I was thinking it probably used pacman, but now notice that Manjaro uses pacmac, a package manager designed for the Mac, but is not a direct port of pacman. I don’t find a lot of documentation on it online. Not a good sign, but perhaps it has a good man page. My recommendation is to try to determine if pacmac can install to a specified directory, and tolerate different versions of libraries to co-exist at the same time. To be fair, many users don’t need anything but the latest versions. If the latest version of some software comes up with a bug that makes it unusable, you will probably want to find an old version, or a beta. If you do that, if ANYTHING else use ANY library in common with it, hello dependency Hell. If you’ve ever been caught in that, you’ll know it can be a session frustrating enough to make you want to pull out your hair. I consider these landmines waiting to happen.One time (if memory serves, or else I’m just confusing it with a time I tried to uninstall a media player, but I think that was a second time such a thing happened) tried to install a different version of a program on Ubuntu, and since they have taken the insipid step of making it so that if you e.g. uninstall a media player, game, or ANYTHING it comes with, you wind up uninstalling the whole GUI desktop. I wound up with a bash prompt, and NO desktop or desktop apps installed, whatsoever. I think it was a command line package I was trying to downgrade. I’m trying to warn you off of such nightmares. Fortunately, Arch does not have such a ridiculous setup, but there’s still really still almost no end to the chaos that a conventional package manager can cause if you try to install another version. This NEVER happensOne potential problem with Linux Mint, is that you can still experience dependency Hell. Its default package manager, like most linuces, cannot allow two versions of any library or software to co-exist on the same computer at the same time. on Mac or Windows. Mac and Windows are by far more popular. Go figure.PS: I was told you can install a package to a user-specified directory in CentOS. I looked at it briefly, and it didn’t seem very easy. I think there is a way to edit an RPM package to install in a user-specified folder, also; FWIW.PPS: The nick I use on technical forums the most often is CodeLurker, if you want to know who to have it signed by.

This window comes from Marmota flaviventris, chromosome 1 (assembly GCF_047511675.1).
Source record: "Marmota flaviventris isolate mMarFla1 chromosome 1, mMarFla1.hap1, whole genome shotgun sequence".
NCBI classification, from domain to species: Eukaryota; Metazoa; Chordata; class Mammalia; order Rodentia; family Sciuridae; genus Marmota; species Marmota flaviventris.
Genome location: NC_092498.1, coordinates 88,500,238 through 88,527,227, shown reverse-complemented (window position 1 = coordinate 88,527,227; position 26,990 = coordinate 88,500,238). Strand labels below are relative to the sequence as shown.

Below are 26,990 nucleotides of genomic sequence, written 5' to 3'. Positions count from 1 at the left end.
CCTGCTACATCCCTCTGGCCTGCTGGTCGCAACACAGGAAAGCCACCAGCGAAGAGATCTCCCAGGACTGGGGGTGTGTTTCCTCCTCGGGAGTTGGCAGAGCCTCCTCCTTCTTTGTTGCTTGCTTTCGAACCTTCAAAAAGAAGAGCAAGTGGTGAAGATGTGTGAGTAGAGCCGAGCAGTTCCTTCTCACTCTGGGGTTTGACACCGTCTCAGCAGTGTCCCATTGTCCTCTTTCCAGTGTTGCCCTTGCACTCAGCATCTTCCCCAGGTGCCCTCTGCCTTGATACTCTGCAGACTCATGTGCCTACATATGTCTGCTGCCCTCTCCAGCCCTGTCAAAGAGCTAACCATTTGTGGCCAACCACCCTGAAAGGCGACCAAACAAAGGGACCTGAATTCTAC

Red hat Linux vs Fedora
They share a lot of code, apparently. Red Hat Enterprise, if memory serves, is the more stable of the two, being for businesses, but at the cost of a slower release schedule. Fedora would be for “consumers.” CentOS, like Red Hat, uses RPM (Redhat Package Manager) archives. It is probably possible to install to different directories in Red Hat, like CentOS; but CentOS uses Yum to install RPM packages. I’ve been told by a system admin friend you can install to different directoris in Yum, so maybe Red Hat too. I tried to look up how to do it in Yum, but it didn’t look easy (to me, anyway). I think all are susceptible to dependency Hell.For automated trading, I’d choose Red Hat over Fedora, for the sake of stability. While Fedora might have more drivers, and should have more recently updated software, Red Hat is Big Blue’s (IBM’s) flagship. However, I’d hold out for NixOS, Gobo Linux, or something that uses a second generation package manager, such as Nix package manager, the Guix package manager, “based loosely on Nix,” or LinuxBrew.Note that OS independent package managers such as the three 2nd gen ones I listed might run on any distro. I forgot to mention that most Linuces are FAR more secure than ANY version of Windows. First, Windows admits tons of hacks all the time, at hackfests. Second, most system security breaker hackers (I don’t want to dignify them by just calling them “hackers”), don’t bother with Linux/Unix, because it has so few users. Third, it just seems to have much stronger security. I imagine Big Blue is pretty quick to eliminate security vulnerabilities when it finds them. When I looked at more secure distros, the trade-off there seemed to be fewer drivers for these more exotic distros – but then, it doesn’t really matter if you can do what you want on them. This would me more true for a trading system than for general use; IMHO.